Running on Tilt

Route to Fresh Pond

Another bridge, more comments

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Before running the 2006 NYC Marathon, I consulted a doctor who had run several marathons for advice on how NOT to end up in the medical tent after the race. Though nothing he told me saved me from that fate, he did have a general training recommendation that stuck: a good way to make time for running, he said, is to run home from work.

Since my wife and I recently moved from Williamsburg, Brooklyn to Ridgewood, Queens, that run home from work has become slightly more challenging. From the financial district it used to take 35-40 minutes to run up the East River, over the Williamsburg Bridge, and on to Bedford Avenue. Now it takes about an hour if I follow that route and extend it to Grand and Metropolitan avenues and the optimistically named Fresh Pond Road.

The terrain from Williamsburg to Ridgewood is a little suspect. At the head of the stagnant Newton Creek, fouler even than the Gowanus Canal, is something called “English Kills,” the word ‘kil’ being Dutch for riverbed or channel. The nearby waste treatment plant, auto shops, and even a tortilla factory remind me, as I run this route, of the refrain in a Talking Heads song: “Air can hurt you too.”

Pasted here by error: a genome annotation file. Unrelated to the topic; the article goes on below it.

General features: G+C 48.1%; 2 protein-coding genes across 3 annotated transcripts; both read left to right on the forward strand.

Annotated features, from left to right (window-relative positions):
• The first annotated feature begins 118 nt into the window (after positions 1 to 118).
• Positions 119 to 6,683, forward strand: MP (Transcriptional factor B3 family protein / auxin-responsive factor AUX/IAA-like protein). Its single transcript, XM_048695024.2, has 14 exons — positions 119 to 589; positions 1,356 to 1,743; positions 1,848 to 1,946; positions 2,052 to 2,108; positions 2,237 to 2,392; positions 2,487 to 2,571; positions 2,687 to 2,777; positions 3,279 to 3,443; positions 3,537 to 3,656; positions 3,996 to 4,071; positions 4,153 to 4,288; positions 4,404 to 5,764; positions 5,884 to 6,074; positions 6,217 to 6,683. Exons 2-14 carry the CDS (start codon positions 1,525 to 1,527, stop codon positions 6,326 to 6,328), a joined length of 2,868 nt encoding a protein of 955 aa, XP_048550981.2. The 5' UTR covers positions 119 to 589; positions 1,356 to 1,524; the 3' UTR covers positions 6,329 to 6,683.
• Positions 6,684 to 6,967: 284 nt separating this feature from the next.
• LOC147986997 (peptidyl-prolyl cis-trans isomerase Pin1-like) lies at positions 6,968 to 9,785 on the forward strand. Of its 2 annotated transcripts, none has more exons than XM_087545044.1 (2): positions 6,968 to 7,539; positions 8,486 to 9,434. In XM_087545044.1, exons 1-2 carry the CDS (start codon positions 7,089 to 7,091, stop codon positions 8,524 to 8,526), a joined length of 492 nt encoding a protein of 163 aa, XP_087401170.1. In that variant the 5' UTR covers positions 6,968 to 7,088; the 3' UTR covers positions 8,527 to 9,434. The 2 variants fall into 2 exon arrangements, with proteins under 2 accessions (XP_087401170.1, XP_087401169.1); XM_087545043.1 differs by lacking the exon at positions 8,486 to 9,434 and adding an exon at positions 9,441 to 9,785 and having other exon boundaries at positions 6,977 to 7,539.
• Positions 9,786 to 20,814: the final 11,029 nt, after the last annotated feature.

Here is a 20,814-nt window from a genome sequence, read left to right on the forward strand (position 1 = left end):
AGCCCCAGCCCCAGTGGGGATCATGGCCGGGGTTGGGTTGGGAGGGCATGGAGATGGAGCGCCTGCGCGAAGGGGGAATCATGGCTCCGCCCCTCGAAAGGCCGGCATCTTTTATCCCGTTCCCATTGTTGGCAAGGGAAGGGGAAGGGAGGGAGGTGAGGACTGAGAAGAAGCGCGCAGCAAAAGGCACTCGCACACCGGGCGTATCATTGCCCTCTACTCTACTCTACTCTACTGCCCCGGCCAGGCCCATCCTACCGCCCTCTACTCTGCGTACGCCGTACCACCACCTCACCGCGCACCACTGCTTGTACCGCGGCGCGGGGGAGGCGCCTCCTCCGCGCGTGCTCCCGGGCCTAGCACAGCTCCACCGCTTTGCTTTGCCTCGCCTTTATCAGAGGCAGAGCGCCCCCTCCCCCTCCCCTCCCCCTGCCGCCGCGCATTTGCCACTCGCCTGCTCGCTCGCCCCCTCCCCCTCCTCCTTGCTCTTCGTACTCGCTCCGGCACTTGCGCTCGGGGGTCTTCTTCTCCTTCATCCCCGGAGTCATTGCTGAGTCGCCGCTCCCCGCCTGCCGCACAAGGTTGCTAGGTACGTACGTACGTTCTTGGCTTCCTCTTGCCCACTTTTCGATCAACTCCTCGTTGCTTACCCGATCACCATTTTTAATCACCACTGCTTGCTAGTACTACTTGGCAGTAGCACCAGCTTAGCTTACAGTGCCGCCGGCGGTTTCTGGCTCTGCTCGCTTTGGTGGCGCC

I have started taking the Manhattan Bridge rather than the Williamsburg. Judging from googlemaps, it seems possible to cut through Brooklyn to Ridgewood while avoiding not only English Kills but also the cemeteries that guard Fresh Pond to the north, south, east, and west. Not that I have anything against cemeteries – at the Mt. Olivet cemetery, tombstones are visited by fireflies at night, and the air seems relatively clean, though what seeps from the gigantic Fresh Pond Crematory abutting the cemetery one can only imagine.   

The streets of Brooklyn are more confusing in 3-D than on a map, and each time I’ve crossed the Manhattan Bridge I’ve been pulled south, to Prospect Heights and Crown Heights in addition to Bushwick and Bed-Stuy. The runs have been interactive, featuring more comments from onlookers than I normally get. A man on Quincy Street said “Run crazy white boy.” Another said, “Why are you running so fast? Nobody’s chasing you.” And a girl, aged six or so, pumped her arms as I approached in utter exhaustion on the humid day and said “I’ll run with you.” Then I passed by and she said “Oh, you’re all wet!”